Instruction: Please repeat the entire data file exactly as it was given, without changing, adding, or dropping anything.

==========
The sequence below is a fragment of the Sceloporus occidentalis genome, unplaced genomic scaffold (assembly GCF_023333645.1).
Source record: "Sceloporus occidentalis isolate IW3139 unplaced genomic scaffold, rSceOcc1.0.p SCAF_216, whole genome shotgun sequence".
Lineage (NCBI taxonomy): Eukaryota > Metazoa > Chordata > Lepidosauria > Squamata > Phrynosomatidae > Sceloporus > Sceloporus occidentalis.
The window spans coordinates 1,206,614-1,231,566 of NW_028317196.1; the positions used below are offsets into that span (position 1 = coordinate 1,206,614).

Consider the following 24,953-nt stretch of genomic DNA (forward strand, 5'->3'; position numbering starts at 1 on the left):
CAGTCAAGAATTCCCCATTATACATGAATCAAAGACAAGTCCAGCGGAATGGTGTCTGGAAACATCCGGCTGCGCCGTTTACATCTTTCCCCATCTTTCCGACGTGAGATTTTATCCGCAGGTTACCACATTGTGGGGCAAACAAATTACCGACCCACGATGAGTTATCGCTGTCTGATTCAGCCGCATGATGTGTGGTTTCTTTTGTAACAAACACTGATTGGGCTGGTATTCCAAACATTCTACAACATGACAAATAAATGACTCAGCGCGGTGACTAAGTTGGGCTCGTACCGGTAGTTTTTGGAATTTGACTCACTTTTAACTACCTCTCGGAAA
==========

The sequence below is a fragment of the Sceloporus occidentalis genome, unplaced genomic scaffold (assembly GCF_023333645.1).
Source record: "Sceloporus occidentalis isolate IW3139 unplaced genomic scaffold, rSceOcc1.0.p SCAF_216, whole genome shotgun sequence".
Lineage (NCBI taxonomy): Eukaryota > Metazoa > Chordata > Lepidosauria > Squamata > Phrynosomatidae > Sceloporus > Sceloporus occidentalis.
The window spans coordinates 1,206,614-1,231,566 of NW_028317196.1; the positions used below are offsets into that span (position 1 = coordinate 1,206,614).

Consider the following 24,953-nt stretch of genomic DNA (forward strand, 5'->3'; position numbering starts at 1 on the left):
CAGTCAAGAATTCCCCATTATACATGAATCAAAGACAAGTCCAGCGGAATGGTGTCTGGAAACATCCGGCTGCGCCGTTTACATCTTTCCCCATCTTTCCGACGTGAGATTTTATCCGCAGGTTACCACATTGTGGGGCAAACAAATTACCGACCCACGATGAGTTATCGCTGTCTGATTCAGCCGCATGATGTGTGGTTTCTTTTGTAACAAACACTGATTGGGCTGGTATTCCAAACATTCTACAACATGACAAATAAATGACTCAGCGCGGTGACTAAGTTGGGCTCGTACCGGTAGTTTTTGGAATTTGACTCACTTTTAACTACCTCTCGGAAA